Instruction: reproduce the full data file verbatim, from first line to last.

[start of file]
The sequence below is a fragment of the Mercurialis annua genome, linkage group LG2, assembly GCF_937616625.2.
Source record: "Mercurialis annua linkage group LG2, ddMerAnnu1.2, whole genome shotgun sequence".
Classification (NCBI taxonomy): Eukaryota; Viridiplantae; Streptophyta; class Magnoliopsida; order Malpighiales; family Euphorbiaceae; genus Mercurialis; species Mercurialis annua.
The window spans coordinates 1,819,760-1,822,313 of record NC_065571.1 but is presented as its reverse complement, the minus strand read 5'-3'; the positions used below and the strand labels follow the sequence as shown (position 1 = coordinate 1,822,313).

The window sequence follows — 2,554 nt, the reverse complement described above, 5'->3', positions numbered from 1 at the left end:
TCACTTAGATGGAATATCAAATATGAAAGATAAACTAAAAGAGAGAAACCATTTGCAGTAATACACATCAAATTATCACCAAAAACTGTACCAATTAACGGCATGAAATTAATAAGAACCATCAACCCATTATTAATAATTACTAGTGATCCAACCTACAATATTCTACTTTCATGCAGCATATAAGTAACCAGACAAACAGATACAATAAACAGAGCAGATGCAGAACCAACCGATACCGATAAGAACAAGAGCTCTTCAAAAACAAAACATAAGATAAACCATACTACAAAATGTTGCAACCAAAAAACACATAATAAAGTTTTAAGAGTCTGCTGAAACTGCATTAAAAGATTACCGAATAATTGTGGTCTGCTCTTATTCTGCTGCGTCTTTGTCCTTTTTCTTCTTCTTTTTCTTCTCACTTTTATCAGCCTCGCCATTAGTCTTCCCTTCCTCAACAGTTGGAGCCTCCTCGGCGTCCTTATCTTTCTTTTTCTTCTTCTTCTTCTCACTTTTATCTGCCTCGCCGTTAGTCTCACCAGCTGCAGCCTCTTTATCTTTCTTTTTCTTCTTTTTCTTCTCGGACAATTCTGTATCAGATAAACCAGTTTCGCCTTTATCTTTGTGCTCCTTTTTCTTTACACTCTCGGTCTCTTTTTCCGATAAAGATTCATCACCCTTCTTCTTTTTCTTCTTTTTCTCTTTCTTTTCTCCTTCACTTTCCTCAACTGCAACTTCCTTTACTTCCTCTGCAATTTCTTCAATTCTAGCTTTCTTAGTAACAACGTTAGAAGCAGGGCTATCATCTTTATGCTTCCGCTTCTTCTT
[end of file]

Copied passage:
The sequence below is a fragment of the Mercurialis annua genome, linkage group LG2, assembly GCF_937616625.2.
Source record: "Mercurialis annua linkage group LG2, ddMerAnnu1.2, whole genome shotgun sequence".
Classification (NCBI taxonomy): Eukaryota; Viridiplantae; Streptophyta; class Magnoliopsida; order Malpighiales; family Euphorbiaceae; genus Mercurialis; species Mercurialis annua.
The window spans coordinates 1,819,760-1,822,313 of record NC_065571.1 but is presented as its reverse complement, the minus strand read 5'-3'; the positions used below and the strand labels follow the sequence as shown (position 1 = coordinate 1,822,313).

The window sequence follows — 2,554 nt, the reverse complement described above, 5'->3', positions numbered from 1 at the left end:
TCACTTAGATGGAATATCAAATATGAAAGATAAACTAAAAGAGAGAAACCATTTGCAGTAATACACATCAAATTATCACCAAAAACTGTACCAATTAACGGCATGAAATTAATAAGAACCATCAACCCATTATTAATAATTACTAGTGATCCAACCTACAATATTCTACTTTCATGCAGCATATAAGTAACCAGACAAACAGATACAATAAACAGAGCAGATGCAGAACCAACCGATACCGATAAGAACAAGAGCTCTTCAAAAACAAAACATAAGATAAACCATACTACAAAATGTTGCAACCAAAAAACACATAATAAAGTTTTAAGAGTCTGCTGAAACTGCATTAAAAGATTACCGAATAATTGTGGTCTGCTCTTATTCTGCTGCGTCTTTGTCCTTTTTCTTCTTCTTTTTCTTCTCACTTTTATCAGCCTCGCCATTAGTCTTCCCTTCCTCAACAGTTGGAGCCTCCTCGGCGTCCTTATCTTTCTTTTTCTTCTTCTTCTTCTCACTTTTATCTGCCTCGCCGTTAGTCTCACCAGCTGCAGCCTCTTTATCTTTCTTTTTCTTCTTTTTCTTCTCGGACAATTCTGTATCAGATAAACCAGTTTCGCCTTTATCTTTGTGCTCCTTTTTCTTTACACTCTCGGTCTCTTTTTCCGATAAAGATTCATCACCCTTCTTCTTTTTCTTCTTTTTCTCTTTCTTTTCTCCTTCACTTTCCTCAACTGCAACTTCCTTTACTTCCTCTGCAATTTCTTCAATTCTAGCTTTCTTAGTAACAACGTTAGAAGCAGGGCTATCATCTTTATGCTTCCGCTTCTTCTT